At the end of last year Times Higher Education invited me to provide an opinion piece on academic social networking sites such as Academia.edu and ResearchGate, and to reflect on the ‘Why are we not boycotting Academia.edu?‘ event the Centre for Disruptive Media organised last December, featuring Pascal Aventurier, Kathleen Fitzpatrick, David Parry and Gary Hall, and myself as chair.
My piece is now available on the THE website, accompanying David Matthews overview article ‘Do academic social networks share academics’ interests?’. You can find both here: https://www.timeshighereducation.com/features/do-academic-social-networks-share-academics-interests
Due to print constraints the article had to be shortened for publication. Underneath you can find the full version.
Don’t Give Your Labour To Academia.edu, Use It To Strengthen The Academic Commons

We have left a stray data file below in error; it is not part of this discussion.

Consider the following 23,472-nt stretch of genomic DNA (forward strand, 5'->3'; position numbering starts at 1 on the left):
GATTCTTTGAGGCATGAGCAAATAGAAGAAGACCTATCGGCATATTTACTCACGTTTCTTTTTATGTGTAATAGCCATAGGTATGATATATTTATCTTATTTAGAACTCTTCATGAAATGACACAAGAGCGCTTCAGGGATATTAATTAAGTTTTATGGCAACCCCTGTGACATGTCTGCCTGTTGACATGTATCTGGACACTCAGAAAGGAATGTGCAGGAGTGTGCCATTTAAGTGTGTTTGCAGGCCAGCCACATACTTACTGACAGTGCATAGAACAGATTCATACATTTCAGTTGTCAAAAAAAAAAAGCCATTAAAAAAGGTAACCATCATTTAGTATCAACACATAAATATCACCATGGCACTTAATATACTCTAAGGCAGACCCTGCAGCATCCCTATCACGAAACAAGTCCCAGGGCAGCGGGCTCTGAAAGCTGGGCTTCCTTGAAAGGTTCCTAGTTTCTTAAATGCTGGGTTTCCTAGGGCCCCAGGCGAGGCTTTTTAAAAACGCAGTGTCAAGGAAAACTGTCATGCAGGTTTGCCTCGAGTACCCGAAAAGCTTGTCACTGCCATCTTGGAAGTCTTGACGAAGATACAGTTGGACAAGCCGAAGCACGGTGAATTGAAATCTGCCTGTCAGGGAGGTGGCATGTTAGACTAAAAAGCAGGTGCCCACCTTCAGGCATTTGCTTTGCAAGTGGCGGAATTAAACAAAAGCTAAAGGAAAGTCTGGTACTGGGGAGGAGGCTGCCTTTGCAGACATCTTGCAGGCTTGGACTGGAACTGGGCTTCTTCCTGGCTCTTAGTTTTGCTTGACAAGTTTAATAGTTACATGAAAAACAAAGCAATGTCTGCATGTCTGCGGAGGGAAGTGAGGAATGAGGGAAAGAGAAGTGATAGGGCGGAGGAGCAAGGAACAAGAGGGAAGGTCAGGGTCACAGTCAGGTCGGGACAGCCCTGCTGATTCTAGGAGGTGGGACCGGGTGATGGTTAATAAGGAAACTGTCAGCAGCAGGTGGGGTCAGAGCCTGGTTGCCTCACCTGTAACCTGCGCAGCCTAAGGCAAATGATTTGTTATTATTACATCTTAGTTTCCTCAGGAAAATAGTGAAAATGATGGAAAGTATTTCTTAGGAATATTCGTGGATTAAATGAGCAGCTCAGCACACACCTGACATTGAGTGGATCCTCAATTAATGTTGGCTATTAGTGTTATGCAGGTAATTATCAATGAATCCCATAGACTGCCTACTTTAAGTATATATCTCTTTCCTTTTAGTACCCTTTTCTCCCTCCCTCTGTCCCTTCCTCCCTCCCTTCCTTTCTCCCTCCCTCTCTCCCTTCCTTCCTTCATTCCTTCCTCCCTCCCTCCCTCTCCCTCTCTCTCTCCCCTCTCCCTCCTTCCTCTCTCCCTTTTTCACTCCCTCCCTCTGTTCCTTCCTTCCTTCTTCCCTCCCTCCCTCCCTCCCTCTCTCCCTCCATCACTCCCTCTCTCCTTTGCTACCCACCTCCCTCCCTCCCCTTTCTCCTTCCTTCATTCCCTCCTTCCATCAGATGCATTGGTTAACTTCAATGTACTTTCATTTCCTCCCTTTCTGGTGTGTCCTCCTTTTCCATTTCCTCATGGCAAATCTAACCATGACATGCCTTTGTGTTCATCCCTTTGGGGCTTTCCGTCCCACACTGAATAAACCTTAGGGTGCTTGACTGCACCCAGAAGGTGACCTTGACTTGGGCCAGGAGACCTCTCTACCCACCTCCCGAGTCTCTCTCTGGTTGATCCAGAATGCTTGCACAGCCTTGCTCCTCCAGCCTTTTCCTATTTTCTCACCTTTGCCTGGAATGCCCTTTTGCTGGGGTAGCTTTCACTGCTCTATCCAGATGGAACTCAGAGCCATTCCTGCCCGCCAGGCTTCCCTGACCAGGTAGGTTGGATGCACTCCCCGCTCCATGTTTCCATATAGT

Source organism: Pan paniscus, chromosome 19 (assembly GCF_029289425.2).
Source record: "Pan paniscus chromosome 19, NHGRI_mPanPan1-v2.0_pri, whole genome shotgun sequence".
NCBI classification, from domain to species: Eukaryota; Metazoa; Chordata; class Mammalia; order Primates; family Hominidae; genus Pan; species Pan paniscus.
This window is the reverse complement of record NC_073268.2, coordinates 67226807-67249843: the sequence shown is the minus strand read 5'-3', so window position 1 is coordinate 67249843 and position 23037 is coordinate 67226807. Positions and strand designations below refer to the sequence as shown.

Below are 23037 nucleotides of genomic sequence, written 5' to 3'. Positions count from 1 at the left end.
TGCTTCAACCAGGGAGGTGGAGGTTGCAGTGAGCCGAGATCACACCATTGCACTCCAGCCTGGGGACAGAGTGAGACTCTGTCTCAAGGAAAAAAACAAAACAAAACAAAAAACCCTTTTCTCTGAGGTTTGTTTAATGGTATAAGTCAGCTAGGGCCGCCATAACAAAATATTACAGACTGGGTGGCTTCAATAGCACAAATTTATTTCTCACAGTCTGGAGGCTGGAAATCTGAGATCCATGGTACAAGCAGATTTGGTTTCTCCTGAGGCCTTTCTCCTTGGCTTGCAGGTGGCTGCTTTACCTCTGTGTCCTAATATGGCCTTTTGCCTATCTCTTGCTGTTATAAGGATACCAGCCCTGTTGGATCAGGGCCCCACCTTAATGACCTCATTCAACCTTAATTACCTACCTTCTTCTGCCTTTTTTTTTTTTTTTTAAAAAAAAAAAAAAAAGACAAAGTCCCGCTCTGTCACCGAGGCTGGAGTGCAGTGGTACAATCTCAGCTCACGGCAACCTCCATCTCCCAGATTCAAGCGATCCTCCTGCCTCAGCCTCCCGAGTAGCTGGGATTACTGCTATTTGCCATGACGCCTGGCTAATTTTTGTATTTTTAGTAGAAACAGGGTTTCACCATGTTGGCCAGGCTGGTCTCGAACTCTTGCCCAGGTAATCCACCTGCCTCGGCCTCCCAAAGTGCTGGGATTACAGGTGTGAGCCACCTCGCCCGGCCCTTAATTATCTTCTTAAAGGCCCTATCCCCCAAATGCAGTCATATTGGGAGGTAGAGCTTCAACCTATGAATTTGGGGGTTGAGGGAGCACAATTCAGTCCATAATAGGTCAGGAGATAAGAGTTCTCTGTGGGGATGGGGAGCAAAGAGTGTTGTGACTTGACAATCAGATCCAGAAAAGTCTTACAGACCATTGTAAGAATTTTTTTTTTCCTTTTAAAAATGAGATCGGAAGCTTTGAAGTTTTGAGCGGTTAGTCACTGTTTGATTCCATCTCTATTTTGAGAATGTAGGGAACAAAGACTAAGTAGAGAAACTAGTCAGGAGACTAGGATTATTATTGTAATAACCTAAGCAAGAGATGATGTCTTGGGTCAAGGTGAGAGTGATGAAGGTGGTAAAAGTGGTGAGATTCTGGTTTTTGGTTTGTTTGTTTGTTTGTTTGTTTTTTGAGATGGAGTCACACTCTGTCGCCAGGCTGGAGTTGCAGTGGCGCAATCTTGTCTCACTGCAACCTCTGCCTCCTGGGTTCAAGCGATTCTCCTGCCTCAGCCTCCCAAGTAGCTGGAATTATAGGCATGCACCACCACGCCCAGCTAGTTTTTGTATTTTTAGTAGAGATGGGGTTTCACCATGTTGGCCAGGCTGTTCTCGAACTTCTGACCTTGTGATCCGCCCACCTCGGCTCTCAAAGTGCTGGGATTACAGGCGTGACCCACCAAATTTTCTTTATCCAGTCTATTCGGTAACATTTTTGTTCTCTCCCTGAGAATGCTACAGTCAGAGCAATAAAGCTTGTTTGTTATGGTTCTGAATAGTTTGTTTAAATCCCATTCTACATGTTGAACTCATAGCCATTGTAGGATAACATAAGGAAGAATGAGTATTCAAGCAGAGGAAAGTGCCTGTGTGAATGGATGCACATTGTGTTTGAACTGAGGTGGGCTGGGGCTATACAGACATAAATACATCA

Academia.edu is showing signs of moving closer to its goal of becoming a full-blown publisher, whilst consolidating its role as a major intermediary in the scholarly communication and publishing system. Currently the biggest social networking site for academics with around 30 million members, Academia.edu has recently launched a new feature that seems to exist under 2 names: the ‘Editor Program’ or ‘PaperRank’ (the latter suggests a reference to Larry Page’s PageRank, which was the first algorithm used by Google to order and rank web pages in search results). This feature allows selected scholars on the platform who become part of the editor program to recommend papers online—they are expected to recommend between 2 and 10 articles per month—which are then rated and given a score based on the amount of recommendations received. This will enable Academia.edu to start offering what it is positioning as a speeded-up and ‘crowd-sourced’ peer-review service. Last January Academia.edu even proposed the idea of charging a fee to users to have their papers considered for recommendation by its editors—a suggestions that was heavily criticised by the academic community. This spawned the #DeleteAcademiaEdu hashtag on Twitter, urging users to delete their Academia.edu accounts.